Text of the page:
Craft, History, and Widmer Broats

Last night, the Widmer Brothers hosted media to launch a new beer--Oatmeal Porter. I was not at that event, but you can read about it here and here. In the service of tying together three threads of conversation, let me tell you why this beer is interesting:
Joining the two year-round Series 924 offerings, Pitch Black IPA and Nelson Imperial IPA, this rich porter was brewed with custom-toasted oats made specifically for Widmer Brothers by Briess Malting of Chilton, Wis. The oats, which have appropriately been dubbed “Bro-Oats,” contribute to the beer’s velvety mouth feel and distinct nutty flavors.
Once upon a time, breweries used to malt their own barley. This had one or two virtues and many drawbacks, not the least of which is that half of them burned their breweries to the ground thanks to overheated kilns. The virtue, of course, was individuality. A brewery could malt barley however they wished, which in turn led to more variety. (Specialized malteries made far better, more consistent malt in the aggregate, and it is a far better system now.) Having maltings companies specially treat or malt grain is a fascinating return to some of the character of old.

That in turn got me thinking about this issue of "craft," which is the many-headed hydra of internet beer debates. Thanks to the history of American beer, the concept is tethered with a titanium chain to brewery size: big national lager breweries uncraft, little ale breweries craft. Easy peasy. (Proponents of the "handmade" argument of small breweries are, in the main, unfamiliar with how sophisticated brewing has become. We have come a long way from wood-fired kettles, baudelot coolers, coolships, and hand-cappers. Breweries are marvels of modern tech. But that's a different argument.) But this doesn't make sense.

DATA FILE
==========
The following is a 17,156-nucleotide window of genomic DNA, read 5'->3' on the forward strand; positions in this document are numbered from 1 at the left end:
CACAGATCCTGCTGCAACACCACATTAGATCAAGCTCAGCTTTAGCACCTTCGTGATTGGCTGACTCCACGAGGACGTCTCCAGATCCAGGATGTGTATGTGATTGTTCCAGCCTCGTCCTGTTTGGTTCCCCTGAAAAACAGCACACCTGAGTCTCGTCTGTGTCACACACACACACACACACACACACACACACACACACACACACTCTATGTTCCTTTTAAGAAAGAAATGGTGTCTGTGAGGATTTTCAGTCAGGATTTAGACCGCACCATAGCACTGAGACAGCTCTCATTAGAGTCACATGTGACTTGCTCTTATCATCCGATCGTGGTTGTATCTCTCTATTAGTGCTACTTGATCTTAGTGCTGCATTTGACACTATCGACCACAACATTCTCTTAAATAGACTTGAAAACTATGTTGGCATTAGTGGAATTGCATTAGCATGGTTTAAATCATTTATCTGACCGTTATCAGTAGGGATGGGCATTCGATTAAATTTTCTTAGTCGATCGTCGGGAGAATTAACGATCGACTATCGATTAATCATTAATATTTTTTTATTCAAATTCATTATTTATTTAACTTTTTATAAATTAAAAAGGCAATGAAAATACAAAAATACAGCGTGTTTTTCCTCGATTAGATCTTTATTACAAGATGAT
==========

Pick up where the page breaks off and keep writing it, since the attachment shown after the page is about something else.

To the extent we say anything at all about craft breweries, what we're talking about is the beer. The craft is in the attention to flavors and aromas rather than dollars and cents. If a brewery spends a lot of time thinking about an interesting recipe, testing it out, finding the right ingredients, and even having those ingredients specially (and I have to assume not cheaply) made, does it really matter what size of mash tun the beer is made on?

I have no idea whether this is a good beer, but I applaud the time and effort the Brothers (or rather their team of able brewers) put into it. They've raised the bar for what a brewery can to do add its own, unique stamp on a beer, and if we're very lucky, it will become a trend.